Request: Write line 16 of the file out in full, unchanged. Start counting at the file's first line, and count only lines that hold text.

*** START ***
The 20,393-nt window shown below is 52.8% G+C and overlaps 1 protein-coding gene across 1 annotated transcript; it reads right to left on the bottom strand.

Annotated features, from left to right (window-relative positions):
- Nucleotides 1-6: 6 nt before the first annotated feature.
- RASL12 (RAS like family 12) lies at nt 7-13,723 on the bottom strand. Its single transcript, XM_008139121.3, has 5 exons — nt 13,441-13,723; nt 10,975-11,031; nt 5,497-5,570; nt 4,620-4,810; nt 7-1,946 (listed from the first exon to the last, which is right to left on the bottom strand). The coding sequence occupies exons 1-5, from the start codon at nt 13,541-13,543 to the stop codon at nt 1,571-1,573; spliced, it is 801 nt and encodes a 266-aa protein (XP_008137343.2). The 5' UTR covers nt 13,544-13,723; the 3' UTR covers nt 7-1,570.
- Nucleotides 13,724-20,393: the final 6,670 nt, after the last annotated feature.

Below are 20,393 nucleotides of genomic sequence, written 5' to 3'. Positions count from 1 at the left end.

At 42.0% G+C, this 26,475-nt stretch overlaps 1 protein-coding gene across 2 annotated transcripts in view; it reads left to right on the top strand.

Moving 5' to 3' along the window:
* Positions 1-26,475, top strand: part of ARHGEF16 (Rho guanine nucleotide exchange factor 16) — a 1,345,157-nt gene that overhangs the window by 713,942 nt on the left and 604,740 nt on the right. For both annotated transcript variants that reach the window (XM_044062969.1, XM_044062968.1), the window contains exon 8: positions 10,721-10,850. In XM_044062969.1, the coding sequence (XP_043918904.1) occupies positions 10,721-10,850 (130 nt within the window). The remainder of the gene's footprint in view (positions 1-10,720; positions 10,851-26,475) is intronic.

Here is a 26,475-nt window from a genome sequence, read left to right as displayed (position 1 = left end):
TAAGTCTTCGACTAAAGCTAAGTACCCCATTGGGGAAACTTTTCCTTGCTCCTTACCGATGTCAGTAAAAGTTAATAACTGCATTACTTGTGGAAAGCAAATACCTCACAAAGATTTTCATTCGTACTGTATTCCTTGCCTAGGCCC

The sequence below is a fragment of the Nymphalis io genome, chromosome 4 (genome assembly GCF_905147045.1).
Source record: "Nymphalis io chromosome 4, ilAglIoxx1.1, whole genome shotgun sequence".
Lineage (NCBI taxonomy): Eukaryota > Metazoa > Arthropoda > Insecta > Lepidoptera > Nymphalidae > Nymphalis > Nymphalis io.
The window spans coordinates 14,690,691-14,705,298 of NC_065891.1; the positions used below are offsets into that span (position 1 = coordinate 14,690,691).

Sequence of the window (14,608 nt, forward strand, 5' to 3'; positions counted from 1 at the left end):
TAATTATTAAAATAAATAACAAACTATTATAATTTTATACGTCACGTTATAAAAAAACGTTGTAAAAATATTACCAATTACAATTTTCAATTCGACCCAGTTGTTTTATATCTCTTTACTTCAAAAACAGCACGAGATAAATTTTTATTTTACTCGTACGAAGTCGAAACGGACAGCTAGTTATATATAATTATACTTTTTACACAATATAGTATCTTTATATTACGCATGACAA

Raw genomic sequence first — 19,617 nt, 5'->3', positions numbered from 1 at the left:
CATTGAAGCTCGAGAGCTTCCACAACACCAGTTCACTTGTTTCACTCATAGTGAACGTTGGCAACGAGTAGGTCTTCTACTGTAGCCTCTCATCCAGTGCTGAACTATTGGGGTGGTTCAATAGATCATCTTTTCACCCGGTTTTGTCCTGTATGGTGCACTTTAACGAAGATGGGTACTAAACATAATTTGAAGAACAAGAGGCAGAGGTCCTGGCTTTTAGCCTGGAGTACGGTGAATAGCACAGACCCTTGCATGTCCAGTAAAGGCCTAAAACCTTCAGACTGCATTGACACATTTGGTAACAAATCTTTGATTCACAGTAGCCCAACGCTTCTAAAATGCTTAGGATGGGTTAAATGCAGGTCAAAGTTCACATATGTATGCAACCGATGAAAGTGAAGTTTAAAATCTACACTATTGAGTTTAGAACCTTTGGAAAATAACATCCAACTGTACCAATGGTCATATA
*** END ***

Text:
Sequence of the window (14,608 nt, forward strand, 5' to 3'; positions counted from 1 at the left end):